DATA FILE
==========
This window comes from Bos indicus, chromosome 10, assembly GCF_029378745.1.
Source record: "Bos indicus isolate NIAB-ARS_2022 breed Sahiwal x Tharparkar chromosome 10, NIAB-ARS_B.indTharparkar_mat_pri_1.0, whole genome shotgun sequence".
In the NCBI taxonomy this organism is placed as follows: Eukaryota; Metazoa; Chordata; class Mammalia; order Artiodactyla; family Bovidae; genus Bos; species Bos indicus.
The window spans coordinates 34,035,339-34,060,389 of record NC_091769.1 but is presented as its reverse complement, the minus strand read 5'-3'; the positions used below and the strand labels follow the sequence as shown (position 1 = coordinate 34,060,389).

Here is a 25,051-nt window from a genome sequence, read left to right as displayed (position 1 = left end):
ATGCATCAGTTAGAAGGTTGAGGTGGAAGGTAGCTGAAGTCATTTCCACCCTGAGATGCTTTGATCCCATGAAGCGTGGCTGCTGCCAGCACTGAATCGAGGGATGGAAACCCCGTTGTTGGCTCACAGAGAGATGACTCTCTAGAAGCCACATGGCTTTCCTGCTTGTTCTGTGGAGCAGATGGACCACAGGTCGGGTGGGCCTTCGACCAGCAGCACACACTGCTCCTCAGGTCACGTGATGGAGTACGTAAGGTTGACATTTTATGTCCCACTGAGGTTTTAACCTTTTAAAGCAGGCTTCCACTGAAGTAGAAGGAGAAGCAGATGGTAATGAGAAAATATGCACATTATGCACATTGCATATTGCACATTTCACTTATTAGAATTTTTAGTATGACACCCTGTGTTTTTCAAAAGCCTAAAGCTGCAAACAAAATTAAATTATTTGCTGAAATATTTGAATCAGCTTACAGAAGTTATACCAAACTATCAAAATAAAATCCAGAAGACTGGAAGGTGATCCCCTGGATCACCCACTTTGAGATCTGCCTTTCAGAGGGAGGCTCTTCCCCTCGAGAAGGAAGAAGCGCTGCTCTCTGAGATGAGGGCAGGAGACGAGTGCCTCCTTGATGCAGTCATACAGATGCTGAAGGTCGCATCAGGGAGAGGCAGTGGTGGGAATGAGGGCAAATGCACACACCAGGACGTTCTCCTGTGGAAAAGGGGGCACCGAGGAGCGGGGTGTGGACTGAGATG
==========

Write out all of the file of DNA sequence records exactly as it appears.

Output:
This window comes from Bos indicus, chromosome 10, assembly GCF_029378745.1.
Source record: "Bos indicus isolate NIAB-ARS_2022 breed Sahiwal x Tharparkar chromosome 10, NIAB-ARS_B.indTharparkar_mat_pri_1.0, whole genome shotgun sequence".
In the NCBI taxonomy this organism is placed as follows: Eukaryota; Metazoa; Chordata; class Mammalia; order Artiodactyla; family Bovidae; genus Bos; species Bos indicus.
The window spans coordinates 34,035,339-34,060,389 of record NC_091769.1 but is presented as its reverse complement, the minus strand read 5'-3'; the positions used below and the strand labels follow the sequence as shown (position 1 = coordinate 34,060,389).

Here is a 25,051-nt window from a genome sequence, read left to right as displayed (position 1 = left end):
ATGCATCAGTTAGAAGGTTGAGGTGGAAGGTAGCTGAAGTCATTTCCACCCTGAGATGCTTTGATCCCATGAAGCGTGGCTGCTGCCAGCACTGAATCGAGGGATGGAAACCCCGTTGTTGGCTCACAGAGAGATGACTCTCTAGAAGCCACATGGCTTTCCTGCTTGTTCTGTGGAGCAGATGGACCACAGGTCGGGTGGGCCTTCGACCAGCAGCACACACTGCTCCTCAGGTCACGTGATGGAGTACGTAAGGTTGACATTTTATGTCCCACTGAGGTTTTAACCTTTTAAAGCAGGCTTCCACTGAAGTAGAAGGAGAAGCAGATGGTAATGAGAAAATATGCACATTATGCACATTGCATATTGCACATTTCACTTATTAGAATTTTTAGTATGACACCCTGTGTTTTTCAAAAGCCTAAAGCTGCAAACAAAATTAAATTATTTGCTGAAATATTTGAATCAGCTTACAGAAGTTATACCAAACTATCAAAATAAAATCCAGAAGACTGGAAGGTGATCCCCTGGATCACCCACTTTGAGATCTGCCTTTCAGAGGGAGGCTCTTCCCCTCGAGAAGGAAGAAGCGCTGCTCTCTGAGATGAGGGCAGGAGACGAGTGCCTCCTTGATGCAGTCATACAGATGCTGAAGGTCGCATCAGGGAGAGGCAGTGGTGGGAATGAGGGCAAATGCACACACCAGGACGTTCTCCTGTGGAAAAGGGGGCACCGAGGAGCGGGGTGTGGACTGAGATG